What is pentesting? The term “penetration testing”, also known as software penetration testing, refers to the practice of examining a computer system, network, or online application to look for security flaws that an attacker might use.
The goal of pentesting is to identify and address these vulnerabilities before an attacker does.
We will discuss the basics of pentesting, including the relevance of pentesting, the steps involved in conducting a pentest, and some popular tools for pentesting.
Basics of Pentesting
Before we discuss the steps involved in conducting a pentest, let’s take a look at some of the basics of pentesting.
It’s critical to pentest because it allows businesses to discover and repair potential flaws before they can be utilized by a hacker.
It also allows organizations to assess their security measures and the outcomes of those controls.
Black box, white box, and gray box are the three categories of pentests.
Black box pen tests are conducted with little or no knowledge of the target system, while white box pentests involve having complete knowledge of the target system.
In a nutshell, to summarize (and simplify things), a gray box pentest is one that’s halfway between the extremes of black and white box testing.
Now that we’ve discussed some of the basics of Web App Testing pentests, let’s take a look at a helpful checklist that can be used during the pentesting process.
Astra’s Checklist For Conducting A Pentest
Astra’s Pentest Checklist tool is a great way to get started with the pentesting process.
It includes all of the steps outlined in this article and more, so you can use it as a starting point for your own pentest! You can find Astra’s Pentest-checklist here:
1. The tool provides an easy way to follow each step of the pentesting process, as well as links to tutorials on how best to execute each step.
The first step in conducting any penetration test is reconnaissance, which involves gathering information about the target system or network before attempting exploitation.
This can be done through passive means such as searching public records databases (e.g., Whois). Active techniques include sending packets directly to hosts on your target network in order to gather information about them.
2. Once you have gathered enough data from both passive and active reconnaissance methods, it is time for scanning! During this phase of pentesting, one should look for vulnerabilities such as open ports that may allow attackers to enter into a system without authentication or authorization requirements being met first – these are known as backdoor exploits.
Enumeration occurs when an attacker uses the knowledge gained during previous phases (reconnaissance/scanning) in order to identify possible attack vectors against their targets; they might do so by finding out what services run on those machines with specific names associated with them (e.g., FTP port 21).
3. If any of these steps were unsuccessful thus far then most likely your targets are better protected than expected – however if they aren’t then it’s time to move onto exploitation!
Exploitation involves using the information gathered during previous phases of pentesting as well as any vulnerabilities found along the way; this could mean anything from gaining access into a system through weak passwords or by creating custom malware that would be executed when visiting particular websites hosted on them.
4. Once you have successfully gained access, now comes post-exploitation where an attacker will try their best efforts at maintaining persistence within their target network and extracting data such as user credentials for future use later on down the road.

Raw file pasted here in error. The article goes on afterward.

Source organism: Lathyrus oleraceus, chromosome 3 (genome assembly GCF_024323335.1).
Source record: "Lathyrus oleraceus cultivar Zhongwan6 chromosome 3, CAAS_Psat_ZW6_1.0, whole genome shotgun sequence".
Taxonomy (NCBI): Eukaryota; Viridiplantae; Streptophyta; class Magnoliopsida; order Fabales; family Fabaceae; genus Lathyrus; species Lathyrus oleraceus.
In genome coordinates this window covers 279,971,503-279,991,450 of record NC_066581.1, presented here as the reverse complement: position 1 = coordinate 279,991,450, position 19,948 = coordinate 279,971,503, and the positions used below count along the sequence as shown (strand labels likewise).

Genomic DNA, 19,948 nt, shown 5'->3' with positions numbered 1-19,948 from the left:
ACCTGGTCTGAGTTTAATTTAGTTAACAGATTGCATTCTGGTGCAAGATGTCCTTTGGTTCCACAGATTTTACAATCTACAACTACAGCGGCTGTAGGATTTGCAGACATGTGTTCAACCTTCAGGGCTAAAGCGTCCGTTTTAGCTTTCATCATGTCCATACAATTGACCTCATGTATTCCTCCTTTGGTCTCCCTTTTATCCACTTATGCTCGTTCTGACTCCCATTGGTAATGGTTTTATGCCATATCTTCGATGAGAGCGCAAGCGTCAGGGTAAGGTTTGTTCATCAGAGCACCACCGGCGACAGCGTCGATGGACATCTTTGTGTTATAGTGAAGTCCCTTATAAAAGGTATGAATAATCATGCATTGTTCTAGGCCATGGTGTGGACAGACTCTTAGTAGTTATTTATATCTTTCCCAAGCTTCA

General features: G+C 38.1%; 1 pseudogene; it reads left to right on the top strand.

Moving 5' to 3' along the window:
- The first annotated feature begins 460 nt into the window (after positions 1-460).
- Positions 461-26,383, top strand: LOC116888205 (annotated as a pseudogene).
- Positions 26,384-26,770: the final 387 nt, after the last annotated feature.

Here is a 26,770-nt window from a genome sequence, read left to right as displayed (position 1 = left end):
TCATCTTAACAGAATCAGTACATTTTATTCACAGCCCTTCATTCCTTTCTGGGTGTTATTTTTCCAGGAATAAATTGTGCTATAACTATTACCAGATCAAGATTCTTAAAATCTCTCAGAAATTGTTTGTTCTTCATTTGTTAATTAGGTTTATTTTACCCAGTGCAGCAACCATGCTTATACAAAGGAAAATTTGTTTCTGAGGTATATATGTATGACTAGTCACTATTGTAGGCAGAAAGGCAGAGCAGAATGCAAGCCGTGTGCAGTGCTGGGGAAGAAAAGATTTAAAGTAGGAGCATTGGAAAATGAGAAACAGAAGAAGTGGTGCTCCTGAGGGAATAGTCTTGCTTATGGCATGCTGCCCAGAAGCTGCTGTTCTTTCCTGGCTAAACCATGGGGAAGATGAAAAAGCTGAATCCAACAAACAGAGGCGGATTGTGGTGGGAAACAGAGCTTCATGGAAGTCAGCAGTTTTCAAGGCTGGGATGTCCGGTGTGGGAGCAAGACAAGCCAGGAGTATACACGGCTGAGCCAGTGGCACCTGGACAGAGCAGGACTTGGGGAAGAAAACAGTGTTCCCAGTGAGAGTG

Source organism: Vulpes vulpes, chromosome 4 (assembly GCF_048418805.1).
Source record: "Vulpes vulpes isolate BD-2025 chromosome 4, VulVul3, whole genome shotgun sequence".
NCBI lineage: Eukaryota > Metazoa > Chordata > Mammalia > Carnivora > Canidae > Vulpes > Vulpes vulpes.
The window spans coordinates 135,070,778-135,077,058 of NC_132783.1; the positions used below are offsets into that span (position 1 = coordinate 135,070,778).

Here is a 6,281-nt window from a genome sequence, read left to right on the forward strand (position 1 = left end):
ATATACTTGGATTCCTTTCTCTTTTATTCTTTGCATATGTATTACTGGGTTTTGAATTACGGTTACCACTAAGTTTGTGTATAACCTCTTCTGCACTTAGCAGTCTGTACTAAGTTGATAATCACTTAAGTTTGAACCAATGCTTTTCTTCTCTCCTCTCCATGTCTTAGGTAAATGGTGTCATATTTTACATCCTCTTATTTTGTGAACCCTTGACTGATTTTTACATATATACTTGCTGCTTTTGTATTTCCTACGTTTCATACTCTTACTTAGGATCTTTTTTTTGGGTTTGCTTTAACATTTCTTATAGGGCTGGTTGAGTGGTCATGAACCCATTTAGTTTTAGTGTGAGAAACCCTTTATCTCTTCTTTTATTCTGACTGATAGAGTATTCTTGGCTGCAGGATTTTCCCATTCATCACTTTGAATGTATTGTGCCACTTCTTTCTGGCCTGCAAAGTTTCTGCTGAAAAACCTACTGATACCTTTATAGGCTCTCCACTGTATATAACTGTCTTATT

This can take many forms depending upon what type of attack was used earlier (e.g., phishing attacks often require some sort of social engineering skills).
5. The final step in conducting any pentest is reporting! This phase involves presenting your findings to management so they can make informed decisions about how best to protect their organization going forward.
It’s important that these reports are carefully crafted with the intent of providing actionable feedback rather than just highlighting problems; otherwise, there may not be enough time or resources spent fixing them which could lead down a slippery slope where more issues develop as a result.
Other Popular Tools For Pentesting
1. Metasploit Framework is one of the most popular tools, it is an open-source penetration testing platform that allows you to exploit vulnerabilities on systems.
It also includes a library of exploits and modules that you can use during your pentest.
2. Wireshark is a packet analyzer tool that lets you capture, analyze, and save data packets sent between computers or routers over the internet so they can be analyzed later for vulnerabilities such as SQL injections, XSS attacks etcetera.
3. Nmap (network mapper) is a popular network scanner that allows you to scan IP addresses and ports on your network in order to find vulnerabilities.
4. Netcat (NC) is useful for scanning systems for open ports.
5. KALI Linux is a Debian-based Linux distribution that’s geared toward digital forensics and security analysis.
Kali comes preinstalled with many hacking tools, making it the perfect operating system for pentesters!
6. PuTTY SSH Secure Shell (SSH) connections, John the Ripper password cracking tool, OWASP ZAP, Aircrack-ng, and Kismet finally have some alternative pentesting tools available at ease.
So there you have it: The Ultimate Pentesting Checklist! We have discussed the basics of pentesting, the checklist for conducting a pentest, and some popular tools that can be used during the pentesting process.
As always, we recommend that you test these tools out in your own environment to get a better understanding of how they work. Stay safe!